From Midcentury to Modern
A couple buys a circa-1960s lodge-style home around the corner and turns it into a minimal, contemporary space. Peeling away four layers of carpeting in the basement
By NANCY KEATES
image by Erik Johnson for The Wall Street Journal
PRESERVING OLD BONES At first, the couple debated tearing the house down. But the original home structure was retained for its vaulted roof and high-quality post-and-beam construction.
After 16 years and four renovations, Erin and Tom Neubauer had done everything they could to maximize their small home in the Madison Park neighborhood of Seattle. They didn’t want to leave the street, which is a few blocks from the pricey shoreline of Lake Washington, but they longed for more space and a yard.
BACK TO THE BEGINNING The owners changed design several times before coming back to the architect’s original. The living area, which is punctuated by two brown Ludwig Mies van der Rohe Barcelona chairs.
Out walking her dog one day in 2009, Ms. Neubauer saw a house around the corner that was for sale. While she’d never previously noticed it—a cedar-clad, lodge-style home from the 1960s—Ms. Neubauer realized it was on an unusually large, quarter-acre lot. The couple logged on to their computer that night and bid the full asking price of $985,000. They sold their old home and lived in the 3,250-square-foot, four-bedroom, three-bathroom house with their two teenage kids for two years, to get the sense of the house’s flow and to save their money.
In 2011, the couple dug in. The renovation, which cost about $700,000 and took a year, was finished in June. Now 4,080 square feet, the redone house has the same frame and foundation as the original but with an open, modern, slightly industrial twist.
At first, the couple debated tearing the house down—Ms. Neubauer estimates that would have cost $50,000 more. Joe Herrin, a principal at Seattle-based Heliotrope Architects, liked the original home’s vaulted roof and noted that replicating the home’s post-and-beam construction—exposed timber framing—would be very expensive. So the “bones” of the house stayed as-is.
Ms. Neubauer, a 46-year-old stay-at-home mom, and Mr. Neubauer, a 48-year-old partner in a real-estate development company, also changed the design several times before coming back to Mr. Herrin’s original sketch, a process Mr. Herrin says happens with most of his projects. “Even though I know that, it is important to let people challenge the initial idea. That way they won’t have any ‘what ifs’ when it is done,” he says. Ms. Neubauer says the extra drawings cost about $10,000 but were worth it: “I definitely would always have wondered if I should have done it a different way,” she says.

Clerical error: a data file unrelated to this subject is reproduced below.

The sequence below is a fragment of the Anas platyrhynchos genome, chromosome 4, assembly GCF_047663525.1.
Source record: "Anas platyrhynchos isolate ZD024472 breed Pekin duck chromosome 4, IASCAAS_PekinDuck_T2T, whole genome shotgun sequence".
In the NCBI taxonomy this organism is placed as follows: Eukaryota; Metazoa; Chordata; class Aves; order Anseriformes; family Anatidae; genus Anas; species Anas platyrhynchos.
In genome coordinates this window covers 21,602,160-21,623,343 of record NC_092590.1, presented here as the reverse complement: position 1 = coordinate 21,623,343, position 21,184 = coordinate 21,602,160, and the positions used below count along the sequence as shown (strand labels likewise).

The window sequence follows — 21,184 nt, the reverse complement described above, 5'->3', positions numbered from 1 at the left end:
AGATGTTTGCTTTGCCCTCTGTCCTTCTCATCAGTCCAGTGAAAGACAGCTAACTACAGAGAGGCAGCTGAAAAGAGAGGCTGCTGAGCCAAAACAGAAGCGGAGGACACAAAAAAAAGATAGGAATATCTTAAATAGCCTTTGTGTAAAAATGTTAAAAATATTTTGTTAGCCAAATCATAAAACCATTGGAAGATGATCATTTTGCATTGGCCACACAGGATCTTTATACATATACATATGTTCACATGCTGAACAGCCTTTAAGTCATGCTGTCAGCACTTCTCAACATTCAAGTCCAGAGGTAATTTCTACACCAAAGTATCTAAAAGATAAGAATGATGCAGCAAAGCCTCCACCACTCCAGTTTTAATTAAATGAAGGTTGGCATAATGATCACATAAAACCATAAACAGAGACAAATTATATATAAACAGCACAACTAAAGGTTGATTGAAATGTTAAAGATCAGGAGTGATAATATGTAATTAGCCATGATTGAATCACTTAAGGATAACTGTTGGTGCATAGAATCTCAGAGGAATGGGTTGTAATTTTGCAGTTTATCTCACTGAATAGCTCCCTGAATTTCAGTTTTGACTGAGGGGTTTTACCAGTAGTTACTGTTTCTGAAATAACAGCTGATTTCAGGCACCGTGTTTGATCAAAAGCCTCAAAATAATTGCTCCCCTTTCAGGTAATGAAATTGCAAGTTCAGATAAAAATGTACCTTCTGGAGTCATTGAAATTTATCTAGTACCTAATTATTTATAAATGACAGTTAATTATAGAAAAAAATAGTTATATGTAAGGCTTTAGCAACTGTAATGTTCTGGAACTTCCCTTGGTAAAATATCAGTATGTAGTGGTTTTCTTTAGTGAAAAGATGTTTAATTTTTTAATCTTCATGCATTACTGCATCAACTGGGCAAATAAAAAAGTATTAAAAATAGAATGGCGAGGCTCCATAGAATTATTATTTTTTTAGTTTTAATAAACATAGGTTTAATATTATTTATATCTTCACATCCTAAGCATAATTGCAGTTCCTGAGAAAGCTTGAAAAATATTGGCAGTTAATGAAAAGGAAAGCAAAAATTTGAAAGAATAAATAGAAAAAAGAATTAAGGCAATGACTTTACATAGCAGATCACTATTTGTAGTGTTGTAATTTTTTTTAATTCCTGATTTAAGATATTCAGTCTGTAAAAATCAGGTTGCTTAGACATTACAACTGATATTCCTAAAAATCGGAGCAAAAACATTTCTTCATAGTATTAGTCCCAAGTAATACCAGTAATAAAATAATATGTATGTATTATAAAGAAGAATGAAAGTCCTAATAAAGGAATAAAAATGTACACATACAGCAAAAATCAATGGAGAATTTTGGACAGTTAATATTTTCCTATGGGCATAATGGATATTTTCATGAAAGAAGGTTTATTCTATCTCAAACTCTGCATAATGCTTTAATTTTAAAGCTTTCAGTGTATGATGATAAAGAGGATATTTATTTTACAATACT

The most dramatic change is the house’s new entryway, accessed by a $6,000, 6-foot-wide front door that pivots diagonally when it opens; an identical pivoting door is on the entry’s other side. The floors are concrete and the 11-foot ceilings slope up above the main floor, where the dining and living rooms are separated from the kitchen by a partial wall with a two-sided fireplace.
The new kitchen came from what were two rooms and is dominated by an 18-foot-long island made of white Caesarstone quartz. The design is minimal throughout, with the living room punctuated by two brown Ludwig Mies van der Rohe Barcelona chairs and the dining room consisting primarily of a long wood table underneath three pendants and a Ligne Roset floor lamp.
The original 8-foot-by-10-foot master bedroom, also on the main floor, and its tiny master bathroom were enlarged by eliminating a 300-square-foot room. Downstairs in the windowed basement are two other bedrooms, a bathroom and a recreation room. The now-polished gray concrete floors were discovered by removing four layers of carpets installed over the years—so thick their removal lowered the floor by an inch. A wall of glass sliding doors opens to a back patio with concrete walls and a water feature to catch the roof water
The new kitchen was created out of what had been two rooms and is dominated by an 18-foot-long island made of white Caesarstone quartz.
To save money, Ms. Neubauer rejected a landscape plan that cost $5,000 and would have meant spending another $100,000 to implement. Instead, she designed her own, getting ideas from the nearby Washington Park Arboretum. Her goal was to shield the house, with its all-glass front, from the street. She bought trees—paperbark maples, Hinoki cypresses and Styrax japonicus—for about $1,000 and paid a landscaper about $400 to plant them.
Along the way the couple installed a new floor on the main level, adding about $10,000. They also nixed some dreams, like a fountain that would have snaked through the interior of the entryway and added $120,000 to the price tag.
Instead of standard aluminum-framed glass sliding doors, with two panes of 3-foot-wide glass, they chose wood-framed glass sliding doors with a single, 6-foot pane. Unlike standard doors, the wood-framed doors slide and pivot along the outside of the house, allowing for a full, 6-foot opening. The cost: $4,500 per door instead of $1,500.
Ms. Neubauer wanted concrete floors on the main level but couldn’t have them because they would have been too heavy. Her husband wanted marble tiles, but they would have cost about $20 per square foot. They compromised with stained oak, which cost about $12 a square foot but scratches more easily. Ms. Neubauer shrugs that off. “I have dogs and kids and a messy life,” she says. “I don’t want to spend my entire life yelling at everyone to take off their shoes.”